This probably sounds strange, because my life is actually fine. I have a good job and a loving family – but I constantly want more. I’d like to change my job, see the world, and get fit. I keep making plans, but they just remain plans. I’ve no motivation and I don’t know why. Can you help me?
What you’re going through doesn’t sound strange – striving and wanting more are universal human traits. It’s what makes us get up in the morning and keeps us going when things are tougher than we expect. However, it’s certainly not uncommon to find out that your plans aren’t moving into the action phase.
It seems to me that there are a couple of things at work here. As you say, your life is comfortable, so you probably have a feeling of inertia. Nothing’s bad enough to drive you to change it, but you also still feel like there is more out there for you to achieve.
It’s a phenomenon of our age that through social media we are able to see (or think we see) how others seem to be doing so much better than us, and this puts pressure on us to equal that.
So here’s what I think you should do. First, it’s important to recognise and gain pleasure from what you have and what you’ve already achieved. If life is a metaphoric mountain to climb, then you’re already at least halfway up. Taking stock and appreciating what you have can be just as fulfilling as planning for the future.
However, that doesn’t mean you can’t have plans! I feel what you are experiencing is ‘plan fatigue’. You’ve overwhelmed yourself with too many plans and have ended up not knowing where to start. Creating effective goals is actually an art, so here are a few things you can do to kick-start things for yourself.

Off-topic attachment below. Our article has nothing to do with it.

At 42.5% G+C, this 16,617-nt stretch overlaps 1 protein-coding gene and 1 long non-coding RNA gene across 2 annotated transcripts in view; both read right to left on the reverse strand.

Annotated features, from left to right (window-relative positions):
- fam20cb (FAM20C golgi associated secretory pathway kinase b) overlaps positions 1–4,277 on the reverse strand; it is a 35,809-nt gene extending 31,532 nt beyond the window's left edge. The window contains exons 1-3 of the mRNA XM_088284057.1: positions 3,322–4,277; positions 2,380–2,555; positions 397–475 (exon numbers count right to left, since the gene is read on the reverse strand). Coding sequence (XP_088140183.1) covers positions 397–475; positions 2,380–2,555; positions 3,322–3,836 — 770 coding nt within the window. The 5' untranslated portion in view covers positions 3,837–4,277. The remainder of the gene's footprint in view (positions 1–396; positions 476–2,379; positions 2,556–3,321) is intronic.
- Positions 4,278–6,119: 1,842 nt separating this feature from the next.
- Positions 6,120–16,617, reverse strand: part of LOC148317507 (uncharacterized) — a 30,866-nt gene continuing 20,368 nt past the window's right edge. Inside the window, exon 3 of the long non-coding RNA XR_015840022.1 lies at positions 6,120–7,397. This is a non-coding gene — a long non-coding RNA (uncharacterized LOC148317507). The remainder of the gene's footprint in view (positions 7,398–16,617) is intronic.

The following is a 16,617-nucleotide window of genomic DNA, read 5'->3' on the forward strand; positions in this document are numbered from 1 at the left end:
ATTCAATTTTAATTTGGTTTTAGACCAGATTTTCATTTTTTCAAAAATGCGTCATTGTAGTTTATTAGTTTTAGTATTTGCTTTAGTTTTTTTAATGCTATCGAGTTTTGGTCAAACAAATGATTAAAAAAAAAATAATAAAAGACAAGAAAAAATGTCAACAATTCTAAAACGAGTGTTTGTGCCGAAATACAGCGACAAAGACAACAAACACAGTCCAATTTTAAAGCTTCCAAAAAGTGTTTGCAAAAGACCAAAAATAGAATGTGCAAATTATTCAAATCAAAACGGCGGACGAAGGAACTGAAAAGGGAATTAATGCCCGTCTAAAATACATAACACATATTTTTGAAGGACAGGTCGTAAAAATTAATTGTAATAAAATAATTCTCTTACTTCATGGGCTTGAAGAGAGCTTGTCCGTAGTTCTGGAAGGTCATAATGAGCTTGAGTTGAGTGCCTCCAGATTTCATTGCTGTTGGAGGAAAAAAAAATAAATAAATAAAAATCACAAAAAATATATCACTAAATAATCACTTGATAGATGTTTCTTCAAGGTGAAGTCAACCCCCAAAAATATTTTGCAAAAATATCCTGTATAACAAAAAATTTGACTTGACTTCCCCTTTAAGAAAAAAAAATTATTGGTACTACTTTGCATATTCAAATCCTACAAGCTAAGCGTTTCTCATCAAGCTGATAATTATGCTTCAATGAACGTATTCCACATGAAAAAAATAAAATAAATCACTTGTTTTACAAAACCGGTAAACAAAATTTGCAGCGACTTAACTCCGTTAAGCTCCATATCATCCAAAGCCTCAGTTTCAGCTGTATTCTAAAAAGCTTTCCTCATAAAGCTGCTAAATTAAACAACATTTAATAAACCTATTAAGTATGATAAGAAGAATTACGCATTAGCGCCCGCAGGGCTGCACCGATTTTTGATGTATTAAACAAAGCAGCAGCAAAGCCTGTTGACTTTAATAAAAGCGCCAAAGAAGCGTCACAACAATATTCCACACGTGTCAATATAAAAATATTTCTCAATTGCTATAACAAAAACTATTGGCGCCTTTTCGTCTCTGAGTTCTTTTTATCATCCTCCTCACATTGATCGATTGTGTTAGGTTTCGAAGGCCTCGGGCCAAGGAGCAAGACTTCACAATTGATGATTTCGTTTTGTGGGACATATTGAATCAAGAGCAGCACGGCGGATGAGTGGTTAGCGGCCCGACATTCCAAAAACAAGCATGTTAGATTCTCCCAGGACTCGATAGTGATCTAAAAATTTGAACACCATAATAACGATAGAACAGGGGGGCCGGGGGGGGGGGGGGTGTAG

Choose a single thing you want to achieve and set a time limit on it. Don’t make it a big goal like travelling the world or getting a new job – make it something that will be reasonably challenging, but that you know you can achieve if you focus on it.
Then identify the steps you need to take to accomplish this goal and write them down in order. This way you have a clear path to follow and you can tick them off as you go.
Recruit a significant trusted other, share your plans and enlist their support. Evidence suggests that if you tell someone you trust what you want to achieve, it’s more likely you’ll be successful.
And that sense of success will motivate you to pursue other goals too. When you overwhelm yourself, you end up doing nothing. In turn this causes that downward spiral of a sense of failure, which feeds the apathy – the why-bother-because-I’ll-never-do-it scenario. But building in milestones means you get bite-sized tastes of success – and this is addictive! Reward yourself when you hit each milestone with a small treat and you’ll soon be looking at the summit of that mountain.